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Home > Birds > Can Cockatiels Eat Celery? Vet-Reviewed Nutritional Info

Can Cockatiels Eat Celery? Vet-Reviewed Nutritional Info

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The cockatiel is a small parrot that has proven a very popular pet for its fun attitude and its loving demeanor. They are considered a popular addition to the world of parrot ownership, and they are best known for eating a diet consisting of seeds and vegetables, fruits, and nuts.

Because cockatiels tend to eat a lot of vegetables, a lot of owners question whether it is OK, or even beneficial, to feed their cockatiel celery.

Celery is considered safe to feed cockatiels but it is made up primarily of water so is not considered to provide much nutritional benefit and should not be a regular or major part of your bird’s diet. Read on to find out the best way to feed this vegetable and for a list of some healthier alternatives that you can feed your feathered friend.


Cockatiel Diet

Cockatiels are primarily a type of herbivore known as a granivore (seed eater), but many occasionally enjoy some animal by-products, such as eggs. In the wild, they mostly forage for seeds and vegetation. As pets, they are normally given a diet that is made up of 75% pellet food and 25% vegetables, nuts, seeds, and fruits.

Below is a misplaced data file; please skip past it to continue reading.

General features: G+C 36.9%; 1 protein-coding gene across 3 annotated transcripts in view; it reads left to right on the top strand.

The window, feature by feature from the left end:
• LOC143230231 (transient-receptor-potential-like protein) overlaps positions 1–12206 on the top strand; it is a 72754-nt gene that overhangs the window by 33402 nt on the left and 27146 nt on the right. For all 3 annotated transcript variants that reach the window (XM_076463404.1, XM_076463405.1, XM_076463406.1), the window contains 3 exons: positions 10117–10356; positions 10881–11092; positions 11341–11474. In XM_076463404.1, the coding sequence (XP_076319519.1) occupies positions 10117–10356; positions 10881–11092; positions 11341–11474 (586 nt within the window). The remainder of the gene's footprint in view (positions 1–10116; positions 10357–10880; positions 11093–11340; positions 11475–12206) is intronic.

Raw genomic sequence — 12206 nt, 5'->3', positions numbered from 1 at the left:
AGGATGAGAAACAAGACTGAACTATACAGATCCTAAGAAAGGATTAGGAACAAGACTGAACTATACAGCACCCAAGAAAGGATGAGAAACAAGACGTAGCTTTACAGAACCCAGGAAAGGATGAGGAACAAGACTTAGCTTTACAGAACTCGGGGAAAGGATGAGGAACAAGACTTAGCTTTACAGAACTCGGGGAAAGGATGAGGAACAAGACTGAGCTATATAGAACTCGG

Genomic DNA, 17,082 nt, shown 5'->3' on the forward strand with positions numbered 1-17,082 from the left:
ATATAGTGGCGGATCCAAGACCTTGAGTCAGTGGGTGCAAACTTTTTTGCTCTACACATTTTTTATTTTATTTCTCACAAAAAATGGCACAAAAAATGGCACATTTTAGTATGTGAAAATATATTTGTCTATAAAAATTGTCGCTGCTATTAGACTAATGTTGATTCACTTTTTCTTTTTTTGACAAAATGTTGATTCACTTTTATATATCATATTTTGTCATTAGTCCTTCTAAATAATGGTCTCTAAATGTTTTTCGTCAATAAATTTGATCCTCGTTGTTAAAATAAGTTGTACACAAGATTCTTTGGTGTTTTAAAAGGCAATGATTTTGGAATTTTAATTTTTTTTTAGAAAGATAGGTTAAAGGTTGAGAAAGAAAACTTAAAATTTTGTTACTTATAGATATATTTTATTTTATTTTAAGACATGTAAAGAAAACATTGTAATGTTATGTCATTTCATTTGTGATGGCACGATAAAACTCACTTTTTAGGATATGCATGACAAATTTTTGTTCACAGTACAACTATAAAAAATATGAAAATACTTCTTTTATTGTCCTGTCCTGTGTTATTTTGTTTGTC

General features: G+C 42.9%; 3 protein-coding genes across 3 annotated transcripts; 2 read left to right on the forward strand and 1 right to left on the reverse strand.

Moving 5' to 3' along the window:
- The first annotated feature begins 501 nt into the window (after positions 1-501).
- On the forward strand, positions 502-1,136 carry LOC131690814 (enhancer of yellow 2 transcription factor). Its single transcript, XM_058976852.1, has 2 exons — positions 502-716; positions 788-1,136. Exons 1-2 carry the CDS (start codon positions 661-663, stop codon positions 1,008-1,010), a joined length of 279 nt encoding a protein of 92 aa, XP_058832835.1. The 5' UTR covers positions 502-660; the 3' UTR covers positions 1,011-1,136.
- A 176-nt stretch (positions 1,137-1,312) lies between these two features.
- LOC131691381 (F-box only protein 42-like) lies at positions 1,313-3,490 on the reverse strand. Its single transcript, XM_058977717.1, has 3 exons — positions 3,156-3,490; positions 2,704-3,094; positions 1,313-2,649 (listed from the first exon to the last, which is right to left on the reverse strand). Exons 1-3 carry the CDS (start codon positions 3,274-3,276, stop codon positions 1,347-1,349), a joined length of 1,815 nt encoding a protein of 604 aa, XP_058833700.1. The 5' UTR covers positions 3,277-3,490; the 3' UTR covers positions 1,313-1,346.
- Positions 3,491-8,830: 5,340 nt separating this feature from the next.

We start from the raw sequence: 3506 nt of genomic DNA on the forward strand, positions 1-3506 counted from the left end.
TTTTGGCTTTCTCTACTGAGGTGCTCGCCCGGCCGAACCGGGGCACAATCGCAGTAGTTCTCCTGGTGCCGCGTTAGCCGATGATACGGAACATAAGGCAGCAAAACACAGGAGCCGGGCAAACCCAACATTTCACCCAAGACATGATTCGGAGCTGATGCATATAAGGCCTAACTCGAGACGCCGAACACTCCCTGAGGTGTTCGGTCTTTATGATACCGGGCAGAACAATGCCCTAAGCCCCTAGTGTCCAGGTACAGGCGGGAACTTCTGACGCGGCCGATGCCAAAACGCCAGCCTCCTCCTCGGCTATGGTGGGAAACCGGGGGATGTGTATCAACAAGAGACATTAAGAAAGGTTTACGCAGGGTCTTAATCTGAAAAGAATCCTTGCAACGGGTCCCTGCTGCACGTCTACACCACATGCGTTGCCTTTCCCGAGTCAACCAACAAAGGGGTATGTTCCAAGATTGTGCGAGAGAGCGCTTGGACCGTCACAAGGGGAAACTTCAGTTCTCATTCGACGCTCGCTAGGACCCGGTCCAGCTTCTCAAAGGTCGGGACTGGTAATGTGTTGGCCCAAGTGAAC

Owners are also advised that a pellet diet isn’t considered complete for parrots, and they need additional food items offered to them. These include the aforementioned vegetables, nuts, seeds, and some fresh fruit, such as melons and berries.

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Is Celery Good for Cockatiels?

Celery is a leafy green vegetable. Though the majority of this vegetable is water, it has trace amounts of vitamins and some minerals which are nonetheless useful for your bird’s health. Not only that, but offering celery (and other vegetables) also serves as enrichment for your bird, as they enjoy biting into differently textured foods.

Celery is not toxic, so it won’t poison your bird, and it can be fed within reason and in moderation.

Feeding your cockatiels the wrong mixture of seeds can be dangerous to their health, so we recommend checking with an expert resource like The Ultimate Guide to Cockatiels, available on Amazon.

The Ultimate Guide to Cockatiels

This excellent book will help you balance your cockatiels’ food sources by understanding the value of different seed types, dietary supplements, fruits and vegetables, and cuttlebone. You’ll also find tips on everything from housing to health care!

How to Prepare It

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It is best if you buy organic celery and ensure that it is thoroughly and fully washed before preparing it. Unwashed vegetables can have chemicals and pesticides on them that are toxic to birds. Washing will get rid of the majority of these, which is especially important with something like celery that you do not peel.

Chop the vegetable into small pieces, so that the bird can easily pick them up and eat them. Remove excess stringy bits and feed.

What About the Leaves?

When feeding celery, you can include the leaves, but these will need the same washing and cleaning treatment as the stalk, to ensure that they are free from chemicals and pesticides.